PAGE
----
A novel reactive flame-retarded epoxy resin system was prepared by copolymerizing diglycidyl ether of bisphenol-A (DGEBA) with 9,10-dihydro-9-oxa-10-phosphaphenanthrene-10-oxide (DOPO), N,N'-bismaleimide-4,4'-diphenylmethane (BDM) and 4,4'-diamino-diphenyl sulfone (DDS). Curing behavior, thermal and flame-retardant properties of the cured epoxy resins were investigated by differential scanning calorimeter (DSC), thermogravimeric analysis (TGA), limited oxygen index (LOI) measurement, UL94 test and cone calorimeter. The results indicated that phosphaphenanthrene group was introduced into the multicomponent system by addition reaction of DOPO with BDM. Compared with traditional DOPO-DGEBA systems, the EP/DDS/BDM/DOPO thermosets showed greatly improved glass transition temperatures (210–223 °C). The results of combustion tests indicated that the addition of BDM or DOPO into DGEBA could improve the flame resistance of the thermosets. Most importantly, the flame-retardant property was further improved when BDM and DOPO coexisted in the epoxy resin systems. For example, compared to the control samples, the EP/DDS/BDM/DOPO-15 thermoset displayed better flame retardancy with higher LOI value and UL94 rating, lower peak of heat release rate (pk-HRR) and average of effective heat of combustion (av-EHC) under the same content of BDM and phosphorus, strongly confirming the synergistic effect of BDM and DOPO. In addition, in a particular proportion, BDM and DOPO synergistically functioned in the condensed-phase and gaseous-phase at the same time. The flame retardant mechanism was studied by TGA and cone calorimeter coupled with the analysis of the char residues.
Keywords: Epoxy resin; DOPO; Maleimide; Synergistic effect; Flame retardant;
In vitro degradation of an aromatic polyanhydride with enhanced thermal properties by Sabrina S. Snyder; Theodore J. Anastasiou; Kathryn E. Uhrich (70-76).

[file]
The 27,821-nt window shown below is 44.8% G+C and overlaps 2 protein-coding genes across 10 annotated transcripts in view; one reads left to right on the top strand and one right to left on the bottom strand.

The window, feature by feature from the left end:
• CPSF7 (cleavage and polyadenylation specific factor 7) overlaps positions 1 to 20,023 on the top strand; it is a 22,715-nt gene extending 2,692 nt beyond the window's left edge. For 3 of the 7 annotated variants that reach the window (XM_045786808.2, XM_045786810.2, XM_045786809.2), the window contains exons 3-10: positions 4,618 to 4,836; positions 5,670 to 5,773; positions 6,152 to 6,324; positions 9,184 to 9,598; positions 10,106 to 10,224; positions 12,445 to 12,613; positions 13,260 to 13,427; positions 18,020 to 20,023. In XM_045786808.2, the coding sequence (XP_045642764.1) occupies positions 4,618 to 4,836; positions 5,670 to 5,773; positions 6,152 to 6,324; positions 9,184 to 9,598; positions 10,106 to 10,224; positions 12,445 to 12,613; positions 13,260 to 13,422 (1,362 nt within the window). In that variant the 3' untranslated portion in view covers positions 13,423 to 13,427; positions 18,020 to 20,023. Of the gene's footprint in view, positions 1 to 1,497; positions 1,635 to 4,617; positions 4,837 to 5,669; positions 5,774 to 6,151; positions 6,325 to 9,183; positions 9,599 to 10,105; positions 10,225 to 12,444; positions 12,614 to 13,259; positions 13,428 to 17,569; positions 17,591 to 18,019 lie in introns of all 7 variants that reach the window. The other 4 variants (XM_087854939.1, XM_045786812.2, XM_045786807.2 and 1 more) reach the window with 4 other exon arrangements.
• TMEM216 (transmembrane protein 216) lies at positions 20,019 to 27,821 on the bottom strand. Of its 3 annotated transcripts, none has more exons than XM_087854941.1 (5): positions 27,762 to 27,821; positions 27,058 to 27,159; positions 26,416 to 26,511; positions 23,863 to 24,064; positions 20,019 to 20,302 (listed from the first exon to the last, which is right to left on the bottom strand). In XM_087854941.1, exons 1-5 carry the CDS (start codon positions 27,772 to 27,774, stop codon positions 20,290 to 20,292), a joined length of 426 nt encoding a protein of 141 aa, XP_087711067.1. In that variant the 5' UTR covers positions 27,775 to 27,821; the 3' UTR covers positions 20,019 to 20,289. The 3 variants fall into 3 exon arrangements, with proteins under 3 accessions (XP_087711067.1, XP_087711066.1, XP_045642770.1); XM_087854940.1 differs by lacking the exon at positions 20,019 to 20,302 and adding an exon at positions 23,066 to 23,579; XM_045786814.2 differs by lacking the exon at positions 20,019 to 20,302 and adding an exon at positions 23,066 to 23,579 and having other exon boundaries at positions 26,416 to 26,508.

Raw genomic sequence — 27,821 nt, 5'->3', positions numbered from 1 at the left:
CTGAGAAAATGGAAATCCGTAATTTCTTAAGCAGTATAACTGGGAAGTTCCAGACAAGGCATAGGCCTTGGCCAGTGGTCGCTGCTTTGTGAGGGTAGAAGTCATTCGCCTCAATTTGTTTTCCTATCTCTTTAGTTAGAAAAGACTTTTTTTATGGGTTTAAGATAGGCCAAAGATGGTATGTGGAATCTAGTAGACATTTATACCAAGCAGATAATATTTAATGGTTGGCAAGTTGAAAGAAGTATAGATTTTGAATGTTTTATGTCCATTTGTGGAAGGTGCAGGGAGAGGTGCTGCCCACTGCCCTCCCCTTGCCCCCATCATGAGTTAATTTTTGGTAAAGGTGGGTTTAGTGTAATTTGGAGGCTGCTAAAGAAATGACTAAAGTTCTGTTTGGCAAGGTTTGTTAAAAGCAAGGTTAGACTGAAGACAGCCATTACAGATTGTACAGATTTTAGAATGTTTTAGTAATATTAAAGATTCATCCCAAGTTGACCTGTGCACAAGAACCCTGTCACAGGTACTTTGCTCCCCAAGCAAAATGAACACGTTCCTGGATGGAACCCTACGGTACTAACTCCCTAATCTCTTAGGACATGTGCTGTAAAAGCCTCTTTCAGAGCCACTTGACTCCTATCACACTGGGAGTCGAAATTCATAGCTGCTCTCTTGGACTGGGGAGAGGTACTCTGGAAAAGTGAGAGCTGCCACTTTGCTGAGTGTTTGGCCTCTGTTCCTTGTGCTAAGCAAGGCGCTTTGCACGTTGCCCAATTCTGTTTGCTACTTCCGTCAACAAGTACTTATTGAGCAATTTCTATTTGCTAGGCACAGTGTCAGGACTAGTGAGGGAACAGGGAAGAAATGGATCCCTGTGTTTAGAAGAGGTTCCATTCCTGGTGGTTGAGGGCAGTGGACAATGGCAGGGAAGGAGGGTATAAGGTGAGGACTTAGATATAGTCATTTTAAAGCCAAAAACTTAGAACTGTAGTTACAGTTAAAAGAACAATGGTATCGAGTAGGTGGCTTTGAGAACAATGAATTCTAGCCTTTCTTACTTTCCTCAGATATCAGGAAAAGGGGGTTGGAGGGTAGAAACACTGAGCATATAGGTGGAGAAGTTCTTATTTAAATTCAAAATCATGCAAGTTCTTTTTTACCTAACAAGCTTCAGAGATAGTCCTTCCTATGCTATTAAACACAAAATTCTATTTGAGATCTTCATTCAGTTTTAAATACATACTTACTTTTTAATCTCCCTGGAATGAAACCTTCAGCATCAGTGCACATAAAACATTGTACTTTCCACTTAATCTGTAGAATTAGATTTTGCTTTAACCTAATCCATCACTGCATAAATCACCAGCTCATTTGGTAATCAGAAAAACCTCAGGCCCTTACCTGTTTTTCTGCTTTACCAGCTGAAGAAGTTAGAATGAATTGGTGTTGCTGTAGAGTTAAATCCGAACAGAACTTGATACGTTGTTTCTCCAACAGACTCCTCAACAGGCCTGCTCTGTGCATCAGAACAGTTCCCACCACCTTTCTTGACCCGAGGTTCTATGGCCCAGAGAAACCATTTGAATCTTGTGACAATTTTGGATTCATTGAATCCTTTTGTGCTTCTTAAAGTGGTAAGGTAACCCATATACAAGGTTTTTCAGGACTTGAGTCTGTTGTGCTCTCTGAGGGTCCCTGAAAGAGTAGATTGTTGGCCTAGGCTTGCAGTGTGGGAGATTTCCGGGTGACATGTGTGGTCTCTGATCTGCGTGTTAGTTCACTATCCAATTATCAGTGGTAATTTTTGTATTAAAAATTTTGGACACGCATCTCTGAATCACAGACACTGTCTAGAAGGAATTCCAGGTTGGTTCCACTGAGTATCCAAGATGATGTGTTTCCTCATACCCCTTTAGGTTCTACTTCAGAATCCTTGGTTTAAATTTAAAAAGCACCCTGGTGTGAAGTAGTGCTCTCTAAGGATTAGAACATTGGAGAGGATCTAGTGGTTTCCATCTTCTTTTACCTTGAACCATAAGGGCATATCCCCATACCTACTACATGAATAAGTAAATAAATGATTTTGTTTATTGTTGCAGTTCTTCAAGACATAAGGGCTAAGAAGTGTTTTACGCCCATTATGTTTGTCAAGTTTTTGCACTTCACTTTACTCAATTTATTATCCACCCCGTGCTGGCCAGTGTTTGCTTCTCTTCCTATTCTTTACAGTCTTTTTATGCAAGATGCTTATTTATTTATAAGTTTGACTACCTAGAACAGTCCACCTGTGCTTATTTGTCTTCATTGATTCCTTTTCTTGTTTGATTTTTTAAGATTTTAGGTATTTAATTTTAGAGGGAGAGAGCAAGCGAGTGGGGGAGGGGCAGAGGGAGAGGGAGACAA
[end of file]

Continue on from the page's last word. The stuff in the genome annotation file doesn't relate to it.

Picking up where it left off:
Polyanhydrides have been studied as a drug delivery vehicles due to their surface-eroding behavior which results in zero-order release. However, many polyanhyrides have thermal and solubility properties that make them difficult to formulate for these applications. Poly[α,α′-bis(ortho-carboxyphenoxy)-para-xylene] (oCPX) is an aromatic polyanhydride that has thermal and solubility properties enabling facile processing. The polymer's in vitro degradation profile exhibited an induction period up to 10 days in which degradation product concentration in the media was minimal, followed by a period of stable release of the biocompatible degradation product. Scanning electron microscope images and molecular weight changes of the polymer matrices confirm that this polymer is primarily surface-eroding. The combination of thermal properties, solubility, polymer degradation time, and erosion mechanism indicate that poly(oCPX) is be a suitable matrix candidate for extended, controlled drug delivery.
Keywords: Biocompatible; Biodegradable; Polyanhydride; Aromatic polyanhydride; Surface erosion;
The combination of aluminum trihydroxide (ATH) and melamine borate (MB) as fire retardant additives for elastomeric ethylene vinyl acetate (EVA) by Carmen Hoffendahl; Gaëlle Fontaine; Sophie Duquesne; Frank Taschner; Martin Mezger; Serge Bourbigot (77-88).